A friend of mine Emma who is also a practitioner of Positive Psychology says that she once heard something say something so visual that she will not forget it.

“Imagine the biggest issue you have – the biggest, most terrible problem or set of problems that you can come up with. Now blow them up – imagine them even bigger and more terrible. Imagine close to the worse that can happen. Imagine all those problems spinning around like the tornado in Dorothy’s Kansas at the beginning of the movie. …

Now take that entire storm and all those issues and shrink it down and put the entire storm into a teacup.”

And that’s exactly how I see it – a white porcelain tea cup on a white porcelain delicate plate, and a small steam above the teacup where the remains of the storm can be seen. It is the super-literal description of the phrase “storm in a teacup,” and talk about perspective!

Do that – put some perspective on the issues. What are the probabilities that everything will go wrong? Usually not 100%. Put the perspective of time on it (probably not as intense if you were to look back on this from 50 years in the future). Put the perspective of seriousness on it (these are bad moods, but nobody should be dying from this). Put the perspective of “me” on this (how impenetrable does my problem look compared to starving children). The perspective of comparison is called downward social comparison… but in psychological studies it has proven to be effective in precluding depression.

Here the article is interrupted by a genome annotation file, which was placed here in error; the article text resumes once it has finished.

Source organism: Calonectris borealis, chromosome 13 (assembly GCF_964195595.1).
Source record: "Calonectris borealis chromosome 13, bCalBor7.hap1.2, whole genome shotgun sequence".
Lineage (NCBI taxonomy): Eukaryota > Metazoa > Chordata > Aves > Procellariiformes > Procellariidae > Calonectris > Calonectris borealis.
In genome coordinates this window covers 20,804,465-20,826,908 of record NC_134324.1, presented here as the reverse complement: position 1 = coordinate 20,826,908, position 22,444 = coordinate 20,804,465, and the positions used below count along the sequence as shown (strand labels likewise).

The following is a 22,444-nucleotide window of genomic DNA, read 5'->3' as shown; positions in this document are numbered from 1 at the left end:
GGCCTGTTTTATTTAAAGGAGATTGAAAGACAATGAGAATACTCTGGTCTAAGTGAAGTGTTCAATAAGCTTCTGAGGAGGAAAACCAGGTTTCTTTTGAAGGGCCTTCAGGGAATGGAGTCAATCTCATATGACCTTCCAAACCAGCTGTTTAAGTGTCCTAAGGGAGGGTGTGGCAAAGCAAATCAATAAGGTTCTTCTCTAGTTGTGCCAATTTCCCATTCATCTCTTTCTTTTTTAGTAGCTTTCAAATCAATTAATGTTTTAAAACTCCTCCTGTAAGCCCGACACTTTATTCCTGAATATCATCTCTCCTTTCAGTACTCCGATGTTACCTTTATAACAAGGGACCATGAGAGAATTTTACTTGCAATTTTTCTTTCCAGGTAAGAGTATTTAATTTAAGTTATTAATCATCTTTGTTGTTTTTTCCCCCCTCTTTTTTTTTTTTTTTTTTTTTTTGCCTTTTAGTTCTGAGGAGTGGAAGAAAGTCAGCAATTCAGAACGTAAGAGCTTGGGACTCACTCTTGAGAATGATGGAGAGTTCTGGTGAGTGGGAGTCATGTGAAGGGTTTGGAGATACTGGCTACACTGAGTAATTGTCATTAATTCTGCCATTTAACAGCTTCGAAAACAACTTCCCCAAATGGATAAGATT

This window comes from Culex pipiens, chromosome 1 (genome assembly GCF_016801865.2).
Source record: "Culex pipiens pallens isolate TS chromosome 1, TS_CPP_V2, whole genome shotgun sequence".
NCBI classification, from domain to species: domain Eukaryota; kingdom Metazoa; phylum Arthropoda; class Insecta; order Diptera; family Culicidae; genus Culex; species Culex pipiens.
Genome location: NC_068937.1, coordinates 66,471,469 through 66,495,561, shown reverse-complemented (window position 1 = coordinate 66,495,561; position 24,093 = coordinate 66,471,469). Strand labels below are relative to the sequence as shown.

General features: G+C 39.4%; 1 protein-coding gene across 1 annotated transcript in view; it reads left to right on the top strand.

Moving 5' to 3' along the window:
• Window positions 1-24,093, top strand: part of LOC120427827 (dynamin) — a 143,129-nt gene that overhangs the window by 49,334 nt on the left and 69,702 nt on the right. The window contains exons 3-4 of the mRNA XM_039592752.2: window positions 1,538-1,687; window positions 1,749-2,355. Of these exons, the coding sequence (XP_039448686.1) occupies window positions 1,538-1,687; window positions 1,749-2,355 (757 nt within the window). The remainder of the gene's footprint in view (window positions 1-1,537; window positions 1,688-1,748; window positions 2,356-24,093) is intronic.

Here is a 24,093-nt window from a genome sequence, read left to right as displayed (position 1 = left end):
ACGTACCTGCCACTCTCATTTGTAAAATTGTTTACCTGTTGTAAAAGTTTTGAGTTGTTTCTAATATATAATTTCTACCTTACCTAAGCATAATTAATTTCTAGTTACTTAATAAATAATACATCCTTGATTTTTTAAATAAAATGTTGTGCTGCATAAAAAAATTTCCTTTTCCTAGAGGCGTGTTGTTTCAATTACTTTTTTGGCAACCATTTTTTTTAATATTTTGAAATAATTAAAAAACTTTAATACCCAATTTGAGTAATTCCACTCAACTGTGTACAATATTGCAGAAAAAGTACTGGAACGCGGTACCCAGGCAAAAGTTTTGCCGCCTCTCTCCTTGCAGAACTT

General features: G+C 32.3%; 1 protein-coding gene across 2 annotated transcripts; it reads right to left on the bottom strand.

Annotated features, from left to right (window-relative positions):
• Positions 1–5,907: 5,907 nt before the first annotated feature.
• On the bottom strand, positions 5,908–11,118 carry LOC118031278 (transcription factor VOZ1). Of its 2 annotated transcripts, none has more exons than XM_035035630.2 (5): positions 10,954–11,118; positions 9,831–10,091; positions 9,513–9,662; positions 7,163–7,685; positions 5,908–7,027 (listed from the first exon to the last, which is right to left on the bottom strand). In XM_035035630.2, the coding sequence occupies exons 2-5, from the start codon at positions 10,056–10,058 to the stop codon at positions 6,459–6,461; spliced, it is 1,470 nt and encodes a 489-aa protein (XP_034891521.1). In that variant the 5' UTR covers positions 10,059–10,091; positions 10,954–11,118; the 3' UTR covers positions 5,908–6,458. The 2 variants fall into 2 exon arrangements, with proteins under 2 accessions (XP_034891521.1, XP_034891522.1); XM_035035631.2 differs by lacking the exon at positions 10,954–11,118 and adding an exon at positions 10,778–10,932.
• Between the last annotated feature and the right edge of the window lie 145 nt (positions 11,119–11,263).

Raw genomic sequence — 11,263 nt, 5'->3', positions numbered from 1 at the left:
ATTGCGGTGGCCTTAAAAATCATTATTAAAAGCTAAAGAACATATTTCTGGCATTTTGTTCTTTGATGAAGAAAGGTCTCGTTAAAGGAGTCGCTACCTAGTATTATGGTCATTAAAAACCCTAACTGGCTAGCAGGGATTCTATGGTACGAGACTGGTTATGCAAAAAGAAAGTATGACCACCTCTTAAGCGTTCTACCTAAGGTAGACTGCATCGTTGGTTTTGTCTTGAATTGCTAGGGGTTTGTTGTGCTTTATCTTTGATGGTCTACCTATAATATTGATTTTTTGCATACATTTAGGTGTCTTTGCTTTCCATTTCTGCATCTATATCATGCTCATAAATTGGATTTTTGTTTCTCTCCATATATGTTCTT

The goal in finding perspective is to create flexibility in thinking. It is not to create an excuse for things that may actually have gone wrong, but it is to minimize the impact on your life of certain thoughts.

E – Evidence
Find concrete evidence to the contrary. If you are in a bad mood because you are berating yourself, then create evidence to the contrary. If the argument is that you’ve never done anything good in your work for the past decade, get a piece of paper and list two things that you have done well. That’s it – two things. Two concrete examples.